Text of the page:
It may take a few weeks to feel back to normal after delivery, but don't worry--it will happen!
mother holding newborn baby boy
Credit: Alloy Photography/Veer

In a perfect world, you'd come home from the hospital weighing exactly what you weighed the day your pregnancy test turned positive and feeling as good as you felt before conception. Unfortunately, you live in an imperfect world where your postpartum body is shockingly similar to your pregnant body, except for the big belly--and instead of a big belly, you have a medium-size belly.

Your body won't feel like your own during those first couple of weeks postpartum. Your breasts will fill with milk; your vaginal area, episiotomy or not, will ache, as will a cesarean delivery incision; you'll soak a sanitary napkin every hour or two; your eyes will be bloodshot; and you'll feel sore all over. If you had a vaginal delivery you may have trouble urinating, moving your bowels, walking, and sitting. You'll also be shocked to find out that the number that comes up when you step on the bathroom scale will be only about 10 or 12 pounds less than it was before delivery. (If someone tells you she came home from the hospital and slipped right into her prepregnancy jeans, she's lying.)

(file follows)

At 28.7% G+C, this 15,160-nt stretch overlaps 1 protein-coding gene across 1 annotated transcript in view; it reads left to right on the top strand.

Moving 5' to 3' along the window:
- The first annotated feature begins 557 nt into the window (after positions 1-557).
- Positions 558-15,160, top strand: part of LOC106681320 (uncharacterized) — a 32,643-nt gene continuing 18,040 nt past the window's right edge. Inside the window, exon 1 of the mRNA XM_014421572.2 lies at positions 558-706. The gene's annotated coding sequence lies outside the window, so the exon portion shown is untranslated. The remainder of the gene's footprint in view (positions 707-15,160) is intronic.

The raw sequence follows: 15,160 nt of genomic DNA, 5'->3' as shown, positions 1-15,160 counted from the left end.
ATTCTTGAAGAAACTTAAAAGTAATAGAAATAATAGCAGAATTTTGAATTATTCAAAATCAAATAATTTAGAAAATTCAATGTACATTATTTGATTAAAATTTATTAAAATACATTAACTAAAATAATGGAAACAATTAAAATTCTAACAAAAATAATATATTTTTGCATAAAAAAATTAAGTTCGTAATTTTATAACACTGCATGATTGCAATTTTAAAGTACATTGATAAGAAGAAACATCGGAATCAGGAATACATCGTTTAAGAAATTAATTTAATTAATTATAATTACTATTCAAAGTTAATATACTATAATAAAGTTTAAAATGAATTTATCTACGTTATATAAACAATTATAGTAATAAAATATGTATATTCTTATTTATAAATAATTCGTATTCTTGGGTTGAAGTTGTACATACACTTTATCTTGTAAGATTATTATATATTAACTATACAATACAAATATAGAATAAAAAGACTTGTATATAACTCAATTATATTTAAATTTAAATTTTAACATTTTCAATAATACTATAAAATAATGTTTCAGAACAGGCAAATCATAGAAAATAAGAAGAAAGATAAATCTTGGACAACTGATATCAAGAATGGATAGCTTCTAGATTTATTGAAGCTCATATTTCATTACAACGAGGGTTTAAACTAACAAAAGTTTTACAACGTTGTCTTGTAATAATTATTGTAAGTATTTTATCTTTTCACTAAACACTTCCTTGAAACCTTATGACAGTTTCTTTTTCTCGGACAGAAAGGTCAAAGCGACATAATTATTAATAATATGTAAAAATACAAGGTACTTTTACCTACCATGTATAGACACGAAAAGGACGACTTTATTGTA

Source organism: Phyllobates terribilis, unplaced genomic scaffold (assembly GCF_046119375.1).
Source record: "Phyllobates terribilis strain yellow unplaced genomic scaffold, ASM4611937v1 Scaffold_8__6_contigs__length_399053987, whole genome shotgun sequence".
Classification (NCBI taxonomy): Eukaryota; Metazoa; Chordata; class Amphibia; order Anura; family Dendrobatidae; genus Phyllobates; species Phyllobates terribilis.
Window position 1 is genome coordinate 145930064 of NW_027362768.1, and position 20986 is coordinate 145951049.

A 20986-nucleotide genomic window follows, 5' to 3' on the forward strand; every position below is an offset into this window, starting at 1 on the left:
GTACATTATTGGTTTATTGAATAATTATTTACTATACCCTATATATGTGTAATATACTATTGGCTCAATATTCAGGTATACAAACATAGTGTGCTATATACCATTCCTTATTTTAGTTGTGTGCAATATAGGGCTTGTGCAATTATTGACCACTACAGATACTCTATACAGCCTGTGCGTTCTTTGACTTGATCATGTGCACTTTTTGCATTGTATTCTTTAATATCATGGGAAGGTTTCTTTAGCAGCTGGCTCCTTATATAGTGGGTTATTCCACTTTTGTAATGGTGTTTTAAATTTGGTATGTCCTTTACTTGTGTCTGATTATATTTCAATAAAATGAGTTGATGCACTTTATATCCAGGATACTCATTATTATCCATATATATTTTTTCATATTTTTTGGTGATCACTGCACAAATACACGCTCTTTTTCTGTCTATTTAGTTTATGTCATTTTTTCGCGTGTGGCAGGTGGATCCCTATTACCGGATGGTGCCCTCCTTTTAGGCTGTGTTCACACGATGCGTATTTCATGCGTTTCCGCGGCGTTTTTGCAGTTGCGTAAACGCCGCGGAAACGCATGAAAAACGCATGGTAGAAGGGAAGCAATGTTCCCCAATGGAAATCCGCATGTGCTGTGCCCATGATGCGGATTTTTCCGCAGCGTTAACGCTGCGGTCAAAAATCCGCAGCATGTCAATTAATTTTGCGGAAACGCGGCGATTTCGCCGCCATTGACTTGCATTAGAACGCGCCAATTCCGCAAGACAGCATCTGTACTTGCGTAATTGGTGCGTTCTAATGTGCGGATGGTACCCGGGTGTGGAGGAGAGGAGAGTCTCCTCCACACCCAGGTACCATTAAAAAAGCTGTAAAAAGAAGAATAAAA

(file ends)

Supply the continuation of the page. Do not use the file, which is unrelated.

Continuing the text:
Hang in there; things will get better fast. Within a week or two your aches and pains will go away, your vaginal discharge will slow down, and you'll grow accustomed to your new milk-producing breasts. Sitting, walking, and using the bathroom will get easier every day. The pounds should gradually start to drop off, particularly if you are nursing and you stick to a healthy diet.

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